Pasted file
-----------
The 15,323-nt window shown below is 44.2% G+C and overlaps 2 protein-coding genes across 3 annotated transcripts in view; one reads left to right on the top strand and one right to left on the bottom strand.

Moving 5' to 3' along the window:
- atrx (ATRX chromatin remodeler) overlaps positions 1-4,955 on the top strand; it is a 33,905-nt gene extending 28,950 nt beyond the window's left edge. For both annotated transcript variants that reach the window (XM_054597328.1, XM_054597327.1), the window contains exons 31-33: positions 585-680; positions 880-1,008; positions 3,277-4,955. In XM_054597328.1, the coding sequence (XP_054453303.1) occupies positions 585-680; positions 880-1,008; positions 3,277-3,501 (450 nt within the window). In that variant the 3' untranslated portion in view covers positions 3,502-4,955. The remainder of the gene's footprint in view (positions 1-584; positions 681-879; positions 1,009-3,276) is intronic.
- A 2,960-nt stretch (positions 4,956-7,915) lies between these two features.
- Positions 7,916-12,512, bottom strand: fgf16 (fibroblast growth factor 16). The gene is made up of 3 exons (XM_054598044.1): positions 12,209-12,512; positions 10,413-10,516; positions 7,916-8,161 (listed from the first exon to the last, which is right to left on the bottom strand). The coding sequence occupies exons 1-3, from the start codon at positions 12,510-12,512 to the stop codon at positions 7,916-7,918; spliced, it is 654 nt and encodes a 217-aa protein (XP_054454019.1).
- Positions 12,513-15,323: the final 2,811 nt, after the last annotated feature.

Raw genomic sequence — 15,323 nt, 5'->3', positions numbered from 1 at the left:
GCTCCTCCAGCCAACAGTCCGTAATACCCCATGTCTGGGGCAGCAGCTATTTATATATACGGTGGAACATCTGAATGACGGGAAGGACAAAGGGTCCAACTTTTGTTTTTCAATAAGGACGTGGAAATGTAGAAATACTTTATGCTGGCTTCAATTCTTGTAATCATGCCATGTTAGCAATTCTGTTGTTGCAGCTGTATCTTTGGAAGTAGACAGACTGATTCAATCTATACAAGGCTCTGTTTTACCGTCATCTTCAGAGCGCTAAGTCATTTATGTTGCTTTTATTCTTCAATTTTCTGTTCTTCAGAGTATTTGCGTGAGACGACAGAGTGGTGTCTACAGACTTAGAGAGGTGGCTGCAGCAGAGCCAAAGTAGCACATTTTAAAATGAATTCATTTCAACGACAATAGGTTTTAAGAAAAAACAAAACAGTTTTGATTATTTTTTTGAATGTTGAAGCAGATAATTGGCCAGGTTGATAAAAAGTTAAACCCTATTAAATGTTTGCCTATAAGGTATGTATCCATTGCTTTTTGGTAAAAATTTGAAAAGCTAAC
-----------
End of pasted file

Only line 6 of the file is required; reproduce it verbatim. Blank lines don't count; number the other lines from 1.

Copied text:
- Positions 12,513-15,323: the final 2,811 nt, after the last annotated feature.